Brief The Unrelated Business Income Tax: All Bark and No Bite?
Evelyn Brody, Joseph J. Cordes
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Nonprofit organizations engage in a range of income-producing activities: Universities charge tuition, hospitals collect fees, and social-service organizations enter into government contracts. To the extent that an activity is "substantially related" to the organization's tax-exempt purpose, the income is tax-free (and the associated expenses are, essentially, not deductible). By contrast, net income from "unrelated business activities", is subject to the Unrelated Business Income Tax (UBIT), which generally taxes such income at ordinary corporate (or trust) tax rates. Congress, however, has exempted dividends, interest, rents, and royalties from the UBIT.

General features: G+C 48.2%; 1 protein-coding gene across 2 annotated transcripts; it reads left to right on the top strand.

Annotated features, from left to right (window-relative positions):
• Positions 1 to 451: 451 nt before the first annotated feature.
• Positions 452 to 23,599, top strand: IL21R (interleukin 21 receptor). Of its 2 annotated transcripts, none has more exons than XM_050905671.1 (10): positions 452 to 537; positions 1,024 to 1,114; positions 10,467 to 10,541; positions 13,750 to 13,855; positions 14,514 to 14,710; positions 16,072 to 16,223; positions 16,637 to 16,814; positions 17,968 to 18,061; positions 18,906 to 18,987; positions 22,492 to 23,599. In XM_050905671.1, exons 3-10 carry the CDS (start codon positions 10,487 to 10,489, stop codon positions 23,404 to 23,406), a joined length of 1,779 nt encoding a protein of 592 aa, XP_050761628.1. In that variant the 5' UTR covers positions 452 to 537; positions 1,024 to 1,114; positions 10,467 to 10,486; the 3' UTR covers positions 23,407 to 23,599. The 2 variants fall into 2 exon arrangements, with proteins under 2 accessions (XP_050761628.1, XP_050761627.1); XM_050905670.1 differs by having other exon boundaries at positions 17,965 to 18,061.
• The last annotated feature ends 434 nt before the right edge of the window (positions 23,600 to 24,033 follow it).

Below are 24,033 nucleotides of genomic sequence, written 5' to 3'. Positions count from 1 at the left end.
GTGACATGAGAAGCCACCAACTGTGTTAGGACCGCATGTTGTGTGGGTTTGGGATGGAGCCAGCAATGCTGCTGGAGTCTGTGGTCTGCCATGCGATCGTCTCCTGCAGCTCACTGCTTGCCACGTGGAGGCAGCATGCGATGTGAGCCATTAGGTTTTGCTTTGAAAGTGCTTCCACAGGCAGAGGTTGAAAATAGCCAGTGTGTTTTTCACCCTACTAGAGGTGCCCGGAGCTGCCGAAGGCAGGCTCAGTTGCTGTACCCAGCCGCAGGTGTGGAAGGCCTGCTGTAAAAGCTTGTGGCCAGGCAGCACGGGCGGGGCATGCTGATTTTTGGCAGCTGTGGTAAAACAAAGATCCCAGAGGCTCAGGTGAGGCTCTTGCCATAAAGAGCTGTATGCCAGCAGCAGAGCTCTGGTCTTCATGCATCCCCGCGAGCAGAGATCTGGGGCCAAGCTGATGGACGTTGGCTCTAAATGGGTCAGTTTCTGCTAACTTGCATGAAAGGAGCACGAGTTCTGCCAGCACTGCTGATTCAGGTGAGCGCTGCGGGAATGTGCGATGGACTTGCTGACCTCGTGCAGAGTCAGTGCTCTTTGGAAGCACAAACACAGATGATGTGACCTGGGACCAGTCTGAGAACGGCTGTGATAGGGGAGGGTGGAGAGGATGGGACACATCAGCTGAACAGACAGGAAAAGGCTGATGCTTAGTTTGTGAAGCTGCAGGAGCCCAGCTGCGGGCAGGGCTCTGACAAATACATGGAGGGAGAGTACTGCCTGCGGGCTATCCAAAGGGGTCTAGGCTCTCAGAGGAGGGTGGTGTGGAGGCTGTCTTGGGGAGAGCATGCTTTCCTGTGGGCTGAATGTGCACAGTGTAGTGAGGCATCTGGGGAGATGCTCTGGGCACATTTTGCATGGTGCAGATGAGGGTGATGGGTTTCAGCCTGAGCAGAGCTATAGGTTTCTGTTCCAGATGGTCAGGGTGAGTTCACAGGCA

Research Areas Nonprofits and philanthropy Taxes and budgets